colombia celebrations
Colombians celebrate at Botero square in Medellin, Antioquia department, after the signing of the ceasefire between the government and Farc guerrillas in Havana, on 23 June 2016RAUL ARBOLEDA/AFP/Getty Ima

Colombians took to the streets of Bogota on 23 June to celebrate the historic ceasefire agreement that was signed by the government and the Revolutionary Armed Forces of Colombia (Farc) rebels. They were seen hugging each other, flying Colombian flags and singing the national anthem.

The deal signed in Havana, Cuba, in the presence of Colombian President Juan Manuel Santos and Farc Commander Timoleón "Timochenko" Jiménez, marks the end of more than 50 years of civil war and bloodshed in what is termed to be Latin America's longest running insurgency. The event was also attended by UN Secretary General Ban Ki Moon, the presidents of Chile, Venezuela, Cuba and the Norwegian foreign minister.

Farc chief Jimenez, his voice choked up with tears, said, "May this be the last day of the war. We are close to a final peace accord."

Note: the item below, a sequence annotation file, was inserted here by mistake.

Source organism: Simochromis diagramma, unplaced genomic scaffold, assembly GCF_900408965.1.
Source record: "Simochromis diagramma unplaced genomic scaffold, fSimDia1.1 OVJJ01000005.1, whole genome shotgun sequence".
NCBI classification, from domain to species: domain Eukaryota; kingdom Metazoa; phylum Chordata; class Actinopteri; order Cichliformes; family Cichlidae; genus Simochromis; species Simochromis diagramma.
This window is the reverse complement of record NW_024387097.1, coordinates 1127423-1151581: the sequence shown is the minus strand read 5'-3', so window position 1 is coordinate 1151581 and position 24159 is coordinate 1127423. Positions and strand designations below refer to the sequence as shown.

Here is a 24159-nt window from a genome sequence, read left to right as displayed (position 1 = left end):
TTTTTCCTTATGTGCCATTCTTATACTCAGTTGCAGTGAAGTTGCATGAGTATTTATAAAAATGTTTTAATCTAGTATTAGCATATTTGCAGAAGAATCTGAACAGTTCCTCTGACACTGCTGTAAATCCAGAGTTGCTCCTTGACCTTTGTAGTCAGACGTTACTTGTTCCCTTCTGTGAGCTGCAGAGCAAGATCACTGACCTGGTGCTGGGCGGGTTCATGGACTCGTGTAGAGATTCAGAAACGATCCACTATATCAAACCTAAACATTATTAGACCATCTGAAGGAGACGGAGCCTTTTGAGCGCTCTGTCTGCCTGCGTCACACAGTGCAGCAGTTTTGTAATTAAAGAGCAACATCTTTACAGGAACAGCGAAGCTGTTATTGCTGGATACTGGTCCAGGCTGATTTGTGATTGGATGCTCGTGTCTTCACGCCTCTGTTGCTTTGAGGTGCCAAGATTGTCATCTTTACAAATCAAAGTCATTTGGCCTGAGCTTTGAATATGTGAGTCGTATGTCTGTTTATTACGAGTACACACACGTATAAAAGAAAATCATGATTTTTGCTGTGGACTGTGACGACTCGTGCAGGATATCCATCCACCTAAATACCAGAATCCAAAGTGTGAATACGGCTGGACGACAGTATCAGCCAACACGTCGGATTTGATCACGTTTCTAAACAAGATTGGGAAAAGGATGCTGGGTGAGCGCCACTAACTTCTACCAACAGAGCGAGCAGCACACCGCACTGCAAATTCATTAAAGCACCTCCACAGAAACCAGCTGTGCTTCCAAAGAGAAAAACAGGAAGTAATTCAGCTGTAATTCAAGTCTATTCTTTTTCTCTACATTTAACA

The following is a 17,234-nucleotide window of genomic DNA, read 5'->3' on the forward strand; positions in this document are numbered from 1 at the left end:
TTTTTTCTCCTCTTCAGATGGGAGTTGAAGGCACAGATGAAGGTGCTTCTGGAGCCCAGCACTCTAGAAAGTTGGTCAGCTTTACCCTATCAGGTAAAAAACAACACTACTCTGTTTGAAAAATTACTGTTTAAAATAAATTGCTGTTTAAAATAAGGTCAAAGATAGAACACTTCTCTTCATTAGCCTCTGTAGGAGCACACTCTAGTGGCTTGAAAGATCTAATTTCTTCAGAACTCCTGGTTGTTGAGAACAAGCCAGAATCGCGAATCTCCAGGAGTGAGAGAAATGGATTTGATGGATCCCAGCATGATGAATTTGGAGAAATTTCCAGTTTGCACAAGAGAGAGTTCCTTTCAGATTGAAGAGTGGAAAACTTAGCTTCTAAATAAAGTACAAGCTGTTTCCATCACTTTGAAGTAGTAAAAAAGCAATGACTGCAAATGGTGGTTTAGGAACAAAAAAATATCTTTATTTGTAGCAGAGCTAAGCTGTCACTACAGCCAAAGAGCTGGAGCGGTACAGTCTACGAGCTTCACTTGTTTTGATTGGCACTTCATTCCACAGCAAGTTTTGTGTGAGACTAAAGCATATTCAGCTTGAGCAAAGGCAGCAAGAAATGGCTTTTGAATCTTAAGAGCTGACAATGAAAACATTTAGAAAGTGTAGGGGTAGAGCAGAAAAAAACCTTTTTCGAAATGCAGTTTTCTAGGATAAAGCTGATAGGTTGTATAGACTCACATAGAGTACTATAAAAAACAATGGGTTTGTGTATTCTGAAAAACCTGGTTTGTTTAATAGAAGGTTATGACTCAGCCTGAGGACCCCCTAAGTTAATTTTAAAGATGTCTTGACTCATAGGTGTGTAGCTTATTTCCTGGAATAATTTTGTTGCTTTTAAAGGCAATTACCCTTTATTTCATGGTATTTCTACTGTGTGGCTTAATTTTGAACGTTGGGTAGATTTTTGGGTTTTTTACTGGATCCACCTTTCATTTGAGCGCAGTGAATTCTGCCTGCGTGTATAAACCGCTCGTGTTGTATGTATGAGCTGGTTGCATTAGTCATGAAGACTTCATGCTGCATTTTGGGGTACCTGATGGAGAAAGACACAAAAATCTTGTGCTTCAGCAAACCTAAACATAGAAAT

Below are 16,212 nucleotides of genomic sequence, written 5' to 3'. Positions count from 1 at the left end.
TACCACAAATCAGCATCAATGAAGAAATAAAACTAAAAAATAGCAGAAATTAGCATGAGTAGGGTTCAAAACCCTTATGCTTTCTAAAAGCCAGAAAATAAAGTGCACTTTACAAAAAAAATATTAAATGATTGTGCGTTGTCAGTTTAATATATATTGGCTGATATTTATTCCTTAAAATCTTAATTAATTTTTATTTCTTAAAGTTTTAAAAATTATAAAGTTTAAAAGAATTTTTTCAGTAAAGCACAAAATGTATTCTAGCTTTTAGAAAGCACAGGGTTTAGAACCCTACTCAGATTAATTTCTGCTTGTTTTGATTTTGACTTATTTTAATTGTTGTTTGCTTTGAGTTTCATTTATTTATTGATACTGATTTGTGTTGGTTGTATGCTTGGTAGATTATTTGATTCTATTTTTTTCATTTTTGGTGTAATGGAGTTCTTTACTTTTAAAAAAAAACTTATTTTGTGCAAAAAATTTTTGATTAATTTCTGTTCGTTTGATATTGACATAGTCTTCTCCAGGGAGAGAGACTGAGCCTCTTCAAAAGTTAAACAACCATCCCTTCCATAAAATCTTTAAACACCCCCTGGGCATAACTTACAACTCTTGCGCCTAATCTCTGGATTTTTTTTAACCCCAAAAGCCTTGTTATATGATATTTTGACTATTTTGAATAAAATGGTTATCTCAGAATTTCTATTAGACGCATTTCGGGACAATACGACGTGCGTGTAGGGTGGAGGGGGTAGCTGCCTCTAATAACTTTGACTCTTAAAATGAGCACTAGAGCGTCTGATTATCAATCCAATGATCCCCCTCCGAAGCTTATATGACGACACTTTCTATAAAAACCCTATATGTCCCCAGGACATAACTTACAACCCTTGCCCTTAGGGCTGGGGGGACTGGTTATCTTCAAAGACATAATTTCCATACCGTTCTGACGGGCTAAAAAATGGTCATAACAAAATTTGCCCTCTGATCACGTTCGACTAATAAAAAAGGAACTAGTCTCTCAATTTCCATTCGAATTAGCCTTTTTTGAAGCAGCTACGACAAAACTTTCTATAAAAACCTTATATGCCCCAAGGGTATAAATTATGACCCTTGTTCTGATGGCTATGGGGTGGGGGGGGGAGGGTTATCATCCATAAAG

The final peace deal will require a referendum in the country for approval but cessation of hostilities and disarmament of guerrillas are important steps to resolve the conflict that killed around 250,000 people and displaced millions of others.

President Santos was quoted as saying, "Colombia got used to living in conflict. We don't have even the slightest memories of what it means to live in peace. Today a new chapter opens, one that brings back peace and gives our children the possibility of not reliving history."

The UN secretary general welcomed the deal while Castro said it is a "victory for the people of Colombia". The final peace treaty is expected in July, Al Jazeera reported.

Although an informal ceasefire has been in place for months, the Farc forces were reluctant to disarm themselves as they feared anti leftist violence again, which killed almost 3,000 people from the Unión Patriótica political movement in the late 1980's and 1990's. Public hostility for Farc is high but the government has assured people of safety.

Farc rebels
Colombia's President Juan Manuel Santos (L) and Timoleon Jimenez, aka 'Timochenko' (R), head of the FARC leftist guerrilla, shake hands accompanied by Cuban President Raul Castro (C) during the signing of the peace agreement in Havana on 23 June 2016ADALBERTO ROQUE/AFP/Getty Images